prematurely issued execution of judgment, however, is not
void, only voidable. South Falls Corp. v. Davenport,
368 S.W.2d 695, 697 (Tex. Civ. App.-Dallas 1963, no writ);
Winkle, 951 S.W.2d at 89-90. The execution may not
be collaterally attacked and must be respected until it is
vacated in a direct proceeding instituted in the court which
ordered it to be issued. Winkle, 951 S.W.2d at 89-90
(citing South Falls Corp., 368 S.W.2d at 697). In
other words, a prematurely issued execution of judgment must
be attacked in the trial court that issued the order and may
not be reviewed through a petition for writ of mandamus.
York Div., Borg-Warner Corp. v. Sec. Sav. & Loan
Ass'n, Dickinson, 485 S.W.2d 327, 330 (Tex. Civ.
App.-Houston [1st Dist.] 1972, writ ref'd n.r.e.)
("a writ of execution prematurely issued in violation of
Rule 627 . . . is not void but only voidable, and can be
attacked only in the court from which it issues in a direct
proceeding.") (citing South Falls Corp.).
voidable orders are readily appealable and must be attacked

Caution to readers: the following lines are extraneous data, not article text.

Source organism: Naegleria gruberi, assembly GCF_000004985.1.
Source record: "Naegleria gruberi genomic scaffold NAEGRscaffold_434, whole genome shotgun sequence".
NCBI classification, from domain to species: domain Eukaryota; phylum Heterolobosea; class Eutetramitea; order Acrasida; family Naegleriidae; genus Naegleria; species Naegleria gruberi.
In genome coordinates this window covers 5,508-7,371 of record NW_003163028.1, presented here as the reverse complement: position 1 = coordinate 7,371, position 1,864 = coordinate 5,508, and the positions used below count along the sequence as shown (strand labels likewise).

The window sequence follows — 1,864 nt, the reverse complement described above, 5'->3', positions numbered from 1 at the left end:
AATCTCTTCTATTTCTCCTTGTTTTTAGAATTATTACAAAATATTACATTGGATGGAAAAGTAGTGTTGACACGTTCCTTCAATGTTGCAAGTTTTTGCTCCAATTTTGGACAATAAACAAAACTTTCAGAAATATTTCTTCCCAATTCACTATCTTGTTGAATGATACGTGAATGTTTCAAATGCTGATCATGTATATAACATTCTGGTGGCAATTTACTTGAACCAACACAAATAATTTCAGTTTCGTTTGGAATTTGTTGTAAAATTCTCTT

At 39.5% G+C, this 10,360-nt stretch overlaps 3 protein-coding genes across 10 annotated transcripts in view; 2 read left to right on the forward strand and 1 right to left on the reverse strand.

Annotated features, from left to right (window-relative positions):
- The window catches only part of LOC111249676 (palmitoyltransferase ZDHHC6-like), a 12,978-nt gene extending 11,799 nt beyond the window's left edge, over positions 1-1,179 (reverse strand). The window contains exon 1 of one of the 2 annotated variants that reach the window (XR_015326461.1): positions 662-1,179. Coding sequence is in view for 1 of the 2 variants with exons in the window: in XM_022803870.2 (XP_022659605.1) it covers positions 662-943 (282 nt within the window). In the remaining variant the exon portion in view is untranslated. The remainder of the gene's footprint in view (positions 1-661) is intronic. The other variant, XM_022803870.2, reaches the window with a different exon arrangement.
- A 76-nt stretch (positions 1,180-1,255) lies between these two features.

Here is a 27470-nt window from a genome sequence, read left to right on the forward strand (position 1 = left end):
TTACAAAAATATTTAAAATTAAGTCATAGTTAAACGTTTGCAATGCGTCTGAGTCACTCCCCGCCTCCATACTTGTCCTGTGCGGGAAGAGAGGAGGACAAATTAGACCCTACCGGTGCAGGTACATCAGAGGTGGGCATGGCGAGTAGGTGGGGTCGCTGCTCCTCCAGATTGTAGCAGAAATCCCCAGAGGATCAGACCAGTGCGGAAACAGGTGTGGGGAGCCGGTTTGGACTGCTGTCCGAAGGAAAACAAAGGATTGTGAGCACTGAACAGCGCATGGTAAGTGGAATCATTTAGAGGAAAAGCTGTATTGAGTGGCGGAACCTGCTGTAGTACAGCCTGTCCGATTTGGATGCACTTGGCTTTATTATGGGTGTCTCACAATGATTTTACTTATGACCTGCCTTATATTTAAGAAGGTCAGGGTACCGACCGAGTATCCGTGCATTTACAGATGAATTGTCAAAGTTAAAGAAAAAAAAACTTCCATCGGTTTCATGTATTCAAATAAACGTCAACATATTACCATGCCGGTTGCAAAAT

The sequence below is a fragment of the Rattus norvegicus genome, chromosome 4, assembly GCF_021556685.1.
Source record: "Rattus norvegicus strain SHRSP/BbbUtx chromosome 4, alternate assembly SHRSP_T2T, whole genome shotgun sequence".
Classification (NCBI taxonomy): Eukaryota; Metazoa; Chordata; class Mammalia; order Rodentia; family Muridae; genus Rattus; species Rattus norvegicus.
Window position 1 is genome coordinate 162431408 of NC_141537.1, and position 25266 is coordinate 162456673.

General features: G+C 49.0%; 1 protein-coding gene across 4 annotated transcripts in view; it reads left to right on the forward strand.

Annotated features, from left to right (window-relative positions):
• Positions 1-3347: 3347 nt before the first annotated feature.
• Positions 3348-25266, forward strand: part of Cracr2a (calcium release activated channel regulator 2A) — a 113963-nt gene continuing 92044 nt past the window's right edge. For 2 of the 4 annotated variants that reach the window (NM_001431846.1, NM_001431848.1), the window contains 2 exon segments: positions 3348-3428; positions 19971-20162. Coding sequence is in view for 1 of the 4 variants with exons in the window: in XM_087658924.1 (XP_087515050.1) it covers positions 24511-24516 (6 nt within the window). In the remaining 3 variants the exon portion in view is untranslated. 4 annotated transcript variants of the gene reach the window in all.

directly, void orders may be circumvented by collateral
attack or remedied by mandamus. Sanchez v. Hester,
911 S.W.2d 173, 176 (Tex. App.-Corpus Christi 1995, no writ)
(citing Mapco, Inc. v. Forrest, 795 S.W.2d 700, 703
(Tex. 1990) (orig. proceeding)). A void order is one entered
by a trial court that lacks jurisdiction over the parties or
the subject matter, or is an order entered outside the trial
court's capacity as a court. In re Florey, 329
S.W.3d 854, 857 (Tex. App.-Eastland 2010, orig. proceeding)
(citing Mapco, Inc., 795 S.W.2d at 703).
"Voidable orders result from errors other than lack of
jurisdiction, such as an action contrary to a statute or
statutory equivalent." Id. (citing Reiss v.
Reiss, 118 S.W.3d 439, 443 (Tex. 2003)).
rendering the initial decree of divorce containing a property
division, the trial court is prohibited from implementing or
clarifying the property division by way of further orders
while an appeal is pending. Tex. Fam. Code Ann. §
9.007(c) (West 2006); English, 44 S.W.3d at 105-06.
But the ministerial act of execution upon the judgment is not
proscribed. In re Fischer-Stoker, 174 S.W.3d 268,
272 (Tex. App.-Houston [1st Dist.] 2005, orig. proceeding);
English, 44 S.W.3d at 106; State v. Blair,
629 S.W.2d 148, 150 (Tex. App.-Dallas 1982) (execution in a
judgment is merely a direction to a ministerial officer to
permit enforcement of the judgment), aff'd Blair v.
State, 640 S.W.2d 867 (Tex. 1982). Section 9.007(c)